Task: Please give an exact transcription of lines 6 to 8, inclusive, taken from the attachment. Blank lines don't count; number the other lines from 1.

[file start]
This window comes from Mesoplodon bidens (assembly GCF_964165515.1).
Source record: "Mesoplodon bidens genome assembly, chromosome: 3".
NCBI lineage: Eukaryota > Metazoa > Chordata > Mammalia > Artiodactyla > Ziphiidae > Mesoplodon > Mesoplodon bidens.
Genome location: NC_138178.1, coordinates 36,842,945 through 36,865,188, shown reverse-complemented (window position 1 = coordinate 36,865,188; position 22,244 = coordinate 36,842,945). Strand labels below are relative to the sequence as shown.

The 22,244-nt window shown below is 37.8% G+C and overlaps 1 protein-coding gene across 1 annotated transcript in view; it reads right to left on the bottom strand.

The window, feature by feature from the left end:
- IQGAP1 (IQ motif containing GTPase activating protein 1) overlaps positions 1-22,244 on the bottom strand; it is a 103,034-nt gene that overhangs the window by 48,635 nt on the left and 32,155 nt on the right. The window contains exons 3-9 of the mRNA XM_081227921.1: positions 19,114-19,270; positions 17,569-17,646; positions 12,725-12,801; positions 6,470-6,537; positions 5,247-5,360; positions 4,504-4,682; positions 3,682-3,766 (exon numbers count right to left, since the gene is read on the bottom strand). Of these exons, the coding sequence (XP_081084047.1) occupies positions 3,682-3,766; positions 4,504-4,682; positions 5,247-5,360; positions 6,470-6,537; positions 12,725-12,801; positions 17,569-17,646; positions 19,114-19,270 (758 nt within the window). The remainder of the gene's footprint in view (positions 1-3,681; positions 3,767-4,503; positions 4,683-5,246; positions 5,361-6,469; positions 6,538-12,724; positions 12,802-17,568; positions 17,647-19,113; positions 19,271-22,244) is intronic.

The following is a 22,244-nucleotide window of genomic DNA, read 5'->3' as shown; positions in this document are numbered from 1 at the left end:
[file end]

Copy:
The window, feature by feature from the left end:
- IQGAP1 (IQ motif containing GTPase activating protein 1) overlaps positions 1-22,244 on the bottom strand; it is a 103,034-nt gene that overhangs the window by 48,635 nt on the left and 32,155 nt on the right. The window contains exons 3-9 of the mRNA XM_081227921.1: positions 19,114-19,270; positions 17,569-17,646; positions 12,725-12,801; positions 6,470-6,537; positions 5,247-5,360; positions 4,504-4,682; positions 3,682-3,766 (exon numbers count right to left, since the gene is read on the bottom strand). Of these exons, the coding sequence (XP_081084047.1) occupies positions 3,682-3,766; positions 4,504-4,682; positions 5,247-5,360; positions 6,470-6,537; positions 12,725-12,801; positions 17,569-17,646; positions 19,114-19,270 (758 nt within the window). The remainder of the gene's footprint in view (positions 1-3,681; positions 3,767-4,503; positions 4,683-5,246; positions 5,361-6,469; positions 6,538-12,724; positions 12,802-17,568; positions 17,647-19,113; positions 19,271-22,244) is intronic.

The following is a 22,244-nucleotide window of genomic DNA, read 5'->3' as shown; positions in this document are numbered from 1 at the left end: